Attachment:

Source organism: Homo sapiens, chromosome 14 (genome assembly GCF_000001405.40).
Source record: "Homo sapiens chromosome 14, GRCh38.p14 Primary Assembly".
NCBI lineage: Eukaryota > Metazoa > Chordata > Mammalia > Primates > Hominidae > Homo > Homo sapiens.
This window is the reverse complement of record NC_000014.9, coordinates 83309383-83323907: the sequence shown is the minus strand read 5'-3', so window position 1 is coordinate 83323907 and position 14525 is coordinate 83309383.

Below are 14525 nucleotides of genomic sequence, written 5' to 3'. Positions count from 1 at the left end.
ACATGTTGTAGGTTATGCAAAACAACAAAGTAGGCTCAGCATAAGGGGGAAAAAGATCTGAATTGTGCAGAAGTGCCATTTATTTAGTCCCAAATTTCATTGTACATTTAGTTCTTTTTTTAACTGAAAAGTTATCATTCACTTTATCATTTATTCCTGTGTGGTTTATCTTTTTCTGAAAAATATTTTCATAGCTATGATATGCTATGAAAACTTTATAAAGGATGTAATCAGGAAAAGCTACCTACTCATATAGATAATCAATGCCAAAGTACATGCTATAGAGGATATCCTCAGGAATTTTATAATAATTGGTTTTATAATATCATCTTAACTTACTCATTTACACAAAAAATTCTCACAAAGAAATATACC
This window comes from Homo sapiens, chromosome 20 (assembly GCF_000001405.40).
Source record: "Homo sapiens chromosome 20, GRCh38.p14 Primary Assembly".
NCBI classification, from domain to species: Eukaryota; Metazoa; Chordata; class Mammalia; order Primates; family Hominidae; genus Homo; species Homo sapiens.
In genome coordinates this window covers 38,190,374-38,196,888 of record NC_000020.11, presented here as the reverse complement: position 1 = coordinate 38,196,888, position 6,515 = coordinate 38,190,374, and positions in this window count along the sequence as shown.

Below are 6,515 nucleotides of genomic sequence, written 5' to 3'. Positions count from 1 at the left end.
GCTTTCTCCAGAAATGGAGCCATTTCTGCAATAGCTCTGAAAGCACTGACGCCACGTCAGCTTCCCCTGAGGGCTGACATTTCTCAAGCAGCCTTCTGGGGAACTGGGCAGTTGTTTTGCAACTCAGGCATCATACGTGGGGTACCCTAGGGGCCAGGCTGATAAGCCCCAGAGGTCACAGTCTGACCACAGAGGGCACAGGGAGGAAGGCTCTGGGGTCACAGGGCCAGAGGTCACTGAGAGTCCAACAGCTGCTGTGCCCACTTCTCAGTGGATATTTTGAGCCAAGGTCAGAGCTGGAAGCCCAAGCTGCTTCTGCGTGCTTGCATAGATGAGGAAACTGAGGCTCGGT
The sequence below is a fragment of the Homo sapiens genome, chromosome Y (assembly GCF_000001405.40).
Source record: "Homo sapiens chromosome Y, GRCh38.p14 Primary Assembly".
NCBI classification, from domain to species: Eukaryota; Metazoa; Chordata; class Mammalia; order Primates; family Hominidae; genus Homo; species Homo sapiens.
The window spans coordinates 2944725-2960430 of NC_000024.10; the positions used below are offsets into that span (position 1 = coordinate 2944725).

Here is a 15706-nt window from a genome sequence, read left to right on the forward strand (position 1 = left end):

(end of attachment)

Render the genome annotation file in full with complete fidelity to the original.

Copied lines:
Source organism: Homo sapiens, chromosome 14 (genome assembly GCF_000001405.40).
Source record: "Homo sapiens chromosome 14, GRCh38.p14 Primary Assembly".
NCBI lineage: Eukaryota > Metazoa > Chordata > Mammalia > Primates > Hominidae > Homo > Homo sapiens.
This window is the reverse complement of record NC_000014.9, coordinates 83309383-83323907: the sequence shown is the minus strand read 5'-3', so window position 1 is coordinate 83323907 and position 14525 is coordinate 83309383.

Below are 14525 nucleotides of genomic sequence, written 5' to 3'. Positions count from 1 at the left end.
ACATGTTGTAGGTTATGCAAAACAACAAAGTAGGCTCAGCATAAGGGGGAAAAAGATCTGAATTGTGCAGAAGTGCCATTTATTTAGTCCCAAATTTCATTGTACATTTAGTTCTTTTTTTAACTGAAAAGTTATCATTCACTTTATCATTTATTCCTGTGTGGTTTATCTTTTTCTGAAAAATATTTTCATAGCTATGATATGCTATGAAAACTTTATAAAGGATGTAATCAGGAAAAGCTACCTACTCATATAGATAATCAATGCCAAAGTACATGCTATAGAGGATATCCTCAGGAATTTTATAATAATTGGTTTTATAATATCATCTTAACTTACTCATTTACACAAAAAATTCTCACAAAGAAATATACC
This window comes from Homo sapiens, chromosome 20 (assembly GCF_000001405.40).
Source record: "Homo sapiens chromosome 20, GRCh38.p14 Primary Assembly".
NCBI classification, from domain to species: Eukaryota; Metazoa; Chordata; class Mammalia; order Primates; family Hominidae; genus Homo; species Homo sapiens.
In genome coordinates this window covers 38,190,374-38,196,888 of record NC_000020.11, presented here as the reverse complement: position 1 = coordinate 38,196,888, position 6,515 = coordinate 38,190,374, and positions in this window count along the sequence as shown.

Below are 6,515 nucleotides of genomic sequence, written 5' to 3'. Positions count from 1 at the left end.
GCTTTCTCCAGAAATGGAGCCATTTCTGCAATAGCTCTGAAAGCACTGACGCCACGTCAGCTTCCCCTGAGGGCTGACATTTCTCAAGCAGCCTTCTGGGGAACTGGGCAGTTGTTTTGCAACTCAGGCATCATACGTGGGGTACCCTAGGGGCCAGGCTGATAAGCCCCAGAGGTCACAGTCTGACCACAGAGGGCACAGGGAGGAAGGCTCTGGGGTCACAGGGCCAGAGGTCACTGAGAGTCCAACAGCTGCTGTGCCCACTTCTCAGTGGATATTTTGAGCCAAGGTCAGAGCTGGAAGCCCAAGCTGCTTCTGCGTGCTTGCATAGATGAGGAAACTGAGGCTCGGT
The sequence below is a fragment of the Homo sapiens genome, chromosome Y (assembly GCF_000001405.40).
Source record: "Homo sapiens chromosome Y, GRCh38.p14 Primary Assembly".
NCBI classification, from domain to species: Eukaryota; Metazoa; Chordata; class Mammalia; order Primates; family Hominidae; genus Homo; species Homo sapiens.
The window spans coordinates 2944725-2960430 of NC_000024.10; the positions used below are offsets into that span (position 1 = coordinate 2944725).

Here is a 15706-nt window from a genome sequence, read left to right on the forward strand (position 1 = left end):